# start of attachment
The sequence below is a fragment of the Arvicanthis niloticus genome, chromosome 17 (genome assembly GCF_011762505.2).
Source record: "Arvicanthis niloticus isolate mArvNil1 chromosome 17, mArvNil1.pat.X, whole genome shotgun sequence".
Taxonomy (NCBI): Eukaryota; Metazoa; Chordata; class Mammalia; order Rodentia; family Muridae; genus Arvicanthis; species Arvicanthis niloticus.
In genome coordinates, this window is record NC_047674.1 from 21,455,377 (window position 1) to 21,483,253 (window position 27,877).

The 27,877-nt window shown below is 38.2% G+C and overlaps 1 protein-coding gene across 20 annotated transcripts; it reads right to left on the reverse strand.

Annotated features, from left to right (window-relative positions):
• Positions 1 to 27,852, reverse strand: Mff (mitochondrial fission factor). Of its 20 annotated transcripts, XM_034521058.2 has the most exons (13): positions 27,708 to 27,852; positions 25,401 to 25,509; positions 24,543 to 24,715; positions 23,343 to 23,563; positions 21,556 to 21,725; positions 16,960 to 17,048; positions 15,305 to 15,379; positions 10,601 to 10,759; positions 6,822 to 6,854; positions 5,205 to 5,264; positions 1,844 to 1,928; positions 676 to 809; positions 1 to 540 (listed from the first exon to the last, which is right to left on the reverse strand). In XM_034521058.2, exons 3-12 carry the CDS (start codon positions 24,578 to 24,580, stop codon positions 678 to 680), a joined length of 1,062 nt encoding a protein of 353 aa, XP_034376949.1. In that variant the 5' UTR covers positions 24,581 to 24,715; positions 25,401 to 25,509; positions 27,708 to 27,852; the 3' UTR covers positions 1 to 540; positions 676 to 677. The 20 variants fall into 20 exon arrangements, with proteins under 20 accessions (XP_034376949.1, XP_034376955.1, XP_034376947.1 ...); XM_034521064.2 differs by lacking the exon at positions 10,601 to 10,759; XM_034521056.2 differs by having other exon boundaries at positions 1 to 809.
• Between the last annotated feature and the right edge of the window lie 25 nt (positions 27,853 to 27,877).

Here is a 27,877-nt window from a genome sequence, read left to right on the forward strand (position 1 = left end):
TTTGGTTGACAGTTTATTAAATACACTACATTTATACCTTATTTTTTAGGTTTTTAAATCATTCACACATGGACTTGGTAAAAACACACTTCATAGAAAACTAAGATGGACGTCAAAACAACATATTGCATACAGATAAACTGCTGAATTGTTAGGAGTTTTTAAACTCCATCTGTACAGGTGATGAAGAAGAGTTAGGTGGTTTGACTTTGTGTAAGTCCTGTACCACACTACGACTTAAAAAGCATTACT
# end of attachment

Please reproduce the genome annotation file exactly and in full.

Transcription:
The sequence below is a fragment of the Arvicanthis niloticus genome, chromosome 17 (genome assembly GCF_011762505.2).
Source record: "Arvicanthis niloticus isolate mArvNil1 chromosome 17, mArvNil1.pat.X, whole genome shotgun sequence".
Taxonomy (NCBI): Eukaryota; Metazoa; Chordata; class Mammalia; order Rodentia; family Muridae; genus Arvicanthis; species Arvicanthis niloticus.
In genome coordinates, this window is record NC_047674.1 from 21,455,377 (window position 1) to 21,483,253 (window position 27,877).

The 27,877-nt window shown below is 38.2% G+C and overlaps 1 protein-coding gene across 20 annotated transcripts; it reads right to left on the reverse strand.

Annotated features, from left to right (window-relative positions):
• Positions 1 to 27,852, reverse strand: Mff (mitochondrial fission factor). Of its 20 annotated transcripts, XM_034521058.2 has the most exons (13): positions 27,708 to 27,852; positions 25,401 to 25,509; positions 24,543 to 24,715; positions 23,343 to 23,563; positions 21,556 to 21,725; positions 16,960 to 17,048; positions 15,305 to 15,379; positions 10,601 to 10,759; positions 6,822 to 6,854; positions 5,205 to 5,264; positions 1,844 to 1,928; positions 676 to 809; positions 1 to 540 (listed from the first exon to the last, which is right to left on the reverse strand). In XM_034521058.2, exons 3-12 carry the CDS (start codon positions 24,578 to 24,580, stop codon positions 678 to 680), a joined length of 1,062 nt encoding a protein of 353 aa, XP_034376949.1. In that variant the 5' UTR covers positions 24,581 to 24,715; positions 25,401 to 25,509; positions 27,708 to 27,852; the 3' UTR covers positions 1 to 540; positions 676 to 677. The 20 variants fall into 20 exon arrangements, with proteins under 20 accessions (XP_034376949.1, XP_034376955.1, XP_034376947.1 ...); XM_034521064.2 differs by lacking the exon at positions 10,601 to 10,759; XM_034521056.2 differs by having other exon boundaries at positions 1 to 809.
• Between the last annotated feature and the right edge of the window lie 25 nt (positions 27,853 to 27,877).

Here is a 27,877-nt window from a genome sequence, read left to right on the forward strand (position 1 = left end):
TTTGGTTGACAGTTTATTAAATACACTACATTTATACCTTATTTTTTAGGTTTTTAAATCATTCACACATGGACTTGGTAAAAACACACTTCATAGAAAACTAAGATGGACGTCAAAACAACATATTGCATACAGATAAACTGCTGAATTGTTAGGAGTTTTTAAACTCCATCTGTACAGGTGATGAAGAAGAGTTAGGTGGTTTGACTTTGTGTAAGTCCTGTACCACACTACGACTTAAAAAGCATTACT